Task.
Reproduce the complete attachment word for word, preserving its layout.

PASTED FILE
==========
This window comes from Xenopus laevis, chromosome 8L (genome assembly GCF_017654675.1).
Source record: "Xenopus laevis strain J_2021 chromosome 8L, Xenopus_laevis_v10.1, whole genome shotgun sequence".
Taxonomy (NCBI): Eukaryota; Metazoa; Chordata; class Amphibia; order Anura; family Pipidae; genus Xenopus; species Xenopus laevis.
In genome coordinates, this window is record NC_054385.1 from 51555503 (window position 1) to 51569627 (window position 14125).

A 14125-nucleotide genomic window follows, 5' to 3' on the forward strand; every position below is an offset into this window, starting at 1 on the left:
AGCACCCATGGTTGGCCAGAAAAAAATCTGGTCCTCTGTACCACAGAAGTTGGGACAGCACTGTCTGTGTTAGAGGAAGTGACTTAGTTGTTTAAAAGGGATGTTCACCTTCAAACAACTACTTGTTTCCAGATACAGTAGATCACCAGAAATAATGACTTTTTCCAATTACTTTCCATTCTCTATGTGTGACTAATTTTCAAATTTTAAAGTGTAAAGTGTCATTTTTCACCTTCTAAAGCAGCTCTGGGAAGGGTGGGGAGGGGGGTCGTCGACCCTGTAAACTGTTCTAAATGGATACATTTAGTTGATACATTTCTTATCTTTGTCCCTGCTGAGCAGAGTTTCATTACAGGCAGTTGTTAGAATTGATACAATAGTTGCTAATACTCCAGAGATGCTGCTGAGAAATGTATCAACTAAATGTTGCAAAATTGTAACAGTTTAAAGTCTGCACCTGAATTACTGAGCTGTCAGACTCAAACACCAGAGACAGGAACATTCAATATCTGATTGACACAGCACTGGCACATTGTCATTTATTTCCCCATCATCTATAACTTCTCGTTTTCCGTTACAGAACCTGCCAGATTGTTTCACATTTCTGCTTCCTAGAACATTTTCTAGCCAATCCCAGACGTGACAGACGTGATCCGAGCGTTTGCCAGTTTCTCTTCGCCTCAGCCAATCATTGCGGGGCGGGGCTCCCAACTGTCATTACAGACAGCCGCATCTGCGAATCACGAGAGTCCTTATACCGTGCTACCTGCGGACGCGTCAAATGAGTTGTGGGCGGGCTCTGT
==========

This window comes from Xenopus laevis, chromosome 8L (genome assembly GCF_017654675.1).
Source record: "Xenopus laevis strain J_2021 chromosome 8L, Xenopus_laevis_v10.1, whole genome shotgun sequence".
Taxonomy (NCBI): Eukaryota; Metazoa; Chordata; class Amphibia; order Anura; family Pipidae; genus Xenopus; species Xenopus laevis.
In genome coordinates, this window is record NC_054385.1 from 51555503 (window position 1) to 51569627 (window position 14125).

A 14125-nucleotide genomic window follows, 5' to 3' on the forward strand; every position below is an offset into this window, starting at 1 on the left:
AGCACCCATGGTTGGCCAGAAAAAAATCTGGTCCTCTGTACCACAGAAGTTGGGACAGCACTGTCTGTGTTAGAGGAAGTGACTTAGTTGTTTAAAAGGGATGTTCACCTTCAAACAACTACTTGTTTCCAGATACAGTAGATCACCAGAAATAATGACTTTTTCCAATTACTTTCCATTCTCTATGTGTGACTAATTTTCAAATTTTAAAGTGTAAAGTGTCATTTTTCACCTTCTAAAGCAGCTCTGGGAAGGGTGGGGAGGGGGGTCGTCGACCCTGTAAACTGTTCTAAATGGATACATTTAGTTGATACATTTCTTATCTTTGTCCCTGCTGAGCAGAGTTTCATTACAGGCAGTTGTTAGAATTGATACAATAGTTGCTAATACTCCAGAGATGCTGCTGAGAAATGTATCAACTAAATGTTGCAAAATTGTAACAGTTTAAAGTCTGCACCTGAATTACTGAGCTGTCAGACTCAAACACCAGAGACAGGAACATTCAATATCTGATTGACACAGCACTGGCACATTGTCATTTATTTCCCCATCATCTATAACTTCTCGTTTTCCGTTACAGAACCTGCCAGATTGTTTCACATTTCTGCTTCCTAGAACATTTTCTAGCCAATCCCAGACGTGACAGACGTGATCCGAGCGTTTGCCAGTTTCTCTTCGCCTCAGCCAATCATTGCGGGGCGGGGCTCCCAACTGTCATTACAGACAGCCGCATCTGCGAATCACGAGAGTCCTTATACCGTGCTACCTGCGGACGCGTCAAATGAGTTGTGGGCGGGCTCTGT